Communication for Couples

Communication for Couples

Relationship Australia WA’s education team have developed a range of tips to help support you during difficult times. As a free resource, we encourage you to share this with your community. You can download a PDF of this tip sheet here.

Difficult times, such as the COVID-19 pandemic, can present extra challenges for many relationships. When difficulties loom, poor communication skills are often a contributing factor to relationship tensions. A lack of good communication can also fuel a sense of disconnection between couples.

Here are some tips to help you increase feelings of connection with your partner, through quality conversations:

Listen

The goal here is to be interested in what your partner has to say. When your partner is speaking, give them your undivided attention. Show them that you are paying attention by making eye contact and confirming what you have heard.

Show empathy and validate what your partner is experiencing

Empathy is the attempt to understand the other person by getting to know their thoughts and feelings. Empathy starts with listening, followed by validating your partner and their experience. Phrases like, “That is hard” and “I’m here for you”, will build emotional connection, which is just what we need in difficult times.

Ask quality questions

Quality questions will help to open a conversation and allow you to get to know our partner better. They usually begin with words such as what, how, when, or which. Instead of giving your partner your opinion in a conversation, try asking an open-ended question and find out how much more you learn about them.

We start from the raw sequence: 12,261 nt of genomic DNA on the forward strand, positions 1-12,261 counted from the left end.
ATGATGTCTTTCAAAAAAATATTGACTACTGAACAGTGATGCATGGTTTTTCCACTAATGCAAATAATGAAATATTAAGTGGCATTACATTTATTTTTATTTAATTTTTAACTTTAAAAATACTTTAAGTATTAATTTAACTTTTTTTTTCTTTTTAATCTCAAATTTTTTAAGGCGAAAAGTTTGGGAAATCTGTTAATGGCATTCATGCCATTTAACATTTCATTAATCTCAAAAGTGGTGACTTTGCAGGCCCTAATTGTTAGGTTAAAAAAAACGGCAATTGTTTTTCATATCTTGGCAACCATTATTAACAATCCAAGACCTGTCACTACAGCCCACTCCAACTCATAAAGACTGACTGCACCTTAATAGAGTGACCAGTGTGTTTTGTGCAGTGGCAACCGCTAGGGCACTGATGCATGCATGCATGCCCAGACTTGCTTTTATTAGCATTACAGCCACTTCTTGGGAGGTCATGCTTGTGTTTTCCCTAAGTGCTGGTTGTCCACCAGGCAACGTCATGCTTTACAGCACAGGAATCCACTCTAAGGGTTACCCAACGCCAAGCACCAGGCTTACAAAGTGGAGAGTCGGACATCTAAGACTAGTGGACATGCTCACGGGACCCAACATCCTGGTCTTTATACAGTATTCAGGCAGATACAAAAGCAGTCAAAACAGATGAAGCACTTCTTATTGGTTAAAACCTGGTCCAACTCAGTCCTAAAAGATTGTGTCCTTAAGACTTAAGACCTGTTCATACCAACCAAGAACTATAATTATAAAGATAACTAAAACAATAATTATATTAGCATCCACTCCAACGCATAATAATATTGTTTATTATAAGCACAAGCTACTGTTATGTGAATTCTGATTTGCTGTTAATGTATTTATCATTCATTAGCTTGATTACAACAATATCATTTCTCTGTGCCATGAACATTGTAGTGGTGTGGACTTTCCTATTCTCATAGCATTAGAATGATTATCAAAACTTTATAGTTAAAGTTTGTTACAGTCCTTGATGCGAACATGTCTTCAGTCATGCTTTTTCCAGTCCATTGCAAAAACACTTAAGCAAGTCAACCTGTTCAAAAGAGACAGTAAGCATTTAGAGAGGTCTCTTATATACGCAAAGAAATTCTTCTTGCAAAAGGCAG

Manage your emotions

During a crisis, your emotions may feel very raw and the slightest thing can send your conversations spiralling out of control. It is helpful to be aware of this. When you begin to feel overwhelmed, call a halt to the conversation and take time to soothe yourself. Once you are calmer you can proceed with the conversation.


Take responsibility


A difficulty many of us face is the tendency to blame others, especially when things are difficult. Blame keeps us defensive and powerless. Take responsibility by identifying where you have
contributed to the difficulty and where you can respond and act differently.

Use ‘I’ Statements

All relationships have challenges that need to be addressed. It is important to bring challenges to your partner’s attention without a full-blown attack. One way you can do this is by using “I”
statements. This is a short neutral message about what you have observed, how this behaviour has affected you and a request for what you think would be more helpful. For example: “When I am interrupted while I am talking, I feel ignored. What I would really like is to be listened to until I have finished speaking.”

When in doubt, a hug can do wonders

Sometimes, despite our best efforts, words can just divide us more. Since a connection is what you are aiming for, try not saying anything and just hold on to each other. Hugging releases the bonding hormone, which is often what we needed anyway.

As we journey through these challenging times, please reach out for support and connection amongst your community or if you’d like further support from Relationships Australia WA you can call us on 1300 364 277.

Our Education team are continuing to facilitate Relationship Australia WA’s seminars, workshops and courses face-to-face and online. If you’d like to register your interest in attending a course on Communication for Couples, or any of our other courses, please email education@relationshipswa.org.au or call 6164 0200.